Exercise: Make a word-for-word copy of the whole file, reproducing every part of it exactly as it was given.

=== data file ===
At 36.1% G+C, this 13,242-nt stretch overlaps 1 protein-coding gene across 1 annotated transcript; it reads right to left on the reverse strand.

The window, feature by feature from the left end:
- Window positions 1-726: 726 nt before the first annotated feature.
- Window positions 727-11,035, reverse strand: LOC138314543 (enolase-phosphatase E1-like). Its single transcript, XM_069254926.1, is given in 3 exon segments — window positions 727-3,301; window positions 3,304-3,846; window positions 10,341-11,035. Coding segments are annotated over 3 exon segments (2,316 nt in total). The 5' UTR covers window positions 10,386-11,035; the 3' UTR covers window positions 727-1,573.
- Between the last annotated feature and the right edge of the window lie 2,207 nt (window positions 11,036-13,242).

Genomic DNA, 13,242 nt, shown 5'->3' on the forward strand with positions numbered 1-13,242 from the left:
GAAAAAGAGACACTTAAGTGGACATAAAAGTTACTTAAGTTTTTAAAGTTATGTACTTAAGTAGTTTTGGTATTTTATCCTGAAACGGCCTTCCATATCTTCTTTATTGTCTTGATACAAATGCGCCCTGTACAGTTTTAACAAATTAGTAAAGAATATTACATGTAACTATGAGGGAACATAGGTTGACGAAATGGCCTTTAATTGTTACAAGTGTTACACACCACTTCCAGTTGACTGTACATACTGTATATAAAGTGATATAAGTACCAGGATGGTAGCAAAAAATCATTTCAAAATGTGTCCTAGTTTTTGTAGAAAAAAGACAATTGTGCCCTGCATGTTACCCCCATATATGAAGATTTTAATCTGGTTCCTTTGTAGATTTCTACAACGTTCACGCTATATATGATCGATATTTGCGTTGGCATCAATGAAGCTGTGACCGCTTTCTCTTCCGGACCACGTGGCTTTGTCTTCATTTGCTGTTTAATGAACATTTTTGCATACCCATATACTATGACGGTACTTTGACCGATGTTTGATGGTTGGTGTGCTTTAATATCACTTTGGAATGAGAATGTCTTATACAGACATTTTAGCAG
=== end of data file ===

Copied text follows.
At 36.1% G+C, this 13,242-nt stretch overlaps 1 protein-coding gene across 1 annotated transcript; it reads right to left on the reverse strand.

The window, feature by feature from the left end:
- Window positions 1-726: 726 nt before the first annotated feature.
- Window positions 727-11,035, reverse strand: LOC138314543 (enolase-phosphatase E1-like). Its single transcript, XM_069254926.1, is given in 3 exon segments — window positions 727-3,301; window positions 3,304-3,846; window positions 10,341-11,035. Coding segments are annotated over 3 exon segments (2,316 nt in total). The 5' UTR covers window positions 10,386-11,035; the 3' UTR covers window positions 727-1,573.
- Between the last annotated feature and the right edge of the window lie 2,207 nt (window positions 11,036-13,242).

Genomic DNA, 13,242 nt, shown 5'->3' on the forward strand with positions numbered 1-13,242 from the left:
GAAAAAGAGACACTTAAGTGGACATAAAAGTTACTTAAGTTTTTAAAGTTATGTACTTAAGTAGTTTTGGTATTTTATCCTGAAACGGCCTTCCATATCTTCTTTATTGTCTTGATACAAATGCGCCCTGTACAGTTTTAACAAATTAGTAAAGAATATTACATGTAACTATGAGGGAACATAGGTTGACGAAATGGCCTTTAATTGTTACAAGTGTTACACACCACTTCCAGTTGACTGTACATACTGTATATAAAGTGATATAAGTACCAGGATGGTAGCAAAAAATCATTTCAAAATGTGTCCTAGTTTTTGTAGAAAAAAGACAATTGTGCCCTGCATGTTACCCCCATATATGAAGATTTTAATCTGGTTCCTTTGTAGATTTCTACAACGTTCACGCTATATATGATCGATATTTGCGTTGGCATCAATGAAGCTGTGACCGCTTTCTCTTCCGGACCACGTGGCTTTGTCTTCATTTGCTGTTTAATGAACATTTTTGCATACCCATATACTATGACGGTACTTTGACCGATGTTTGATGGTTGGTGTGCTTTAATATCACTTTGGAATGAGAATGTCTTATACAGACATTTTAGCAG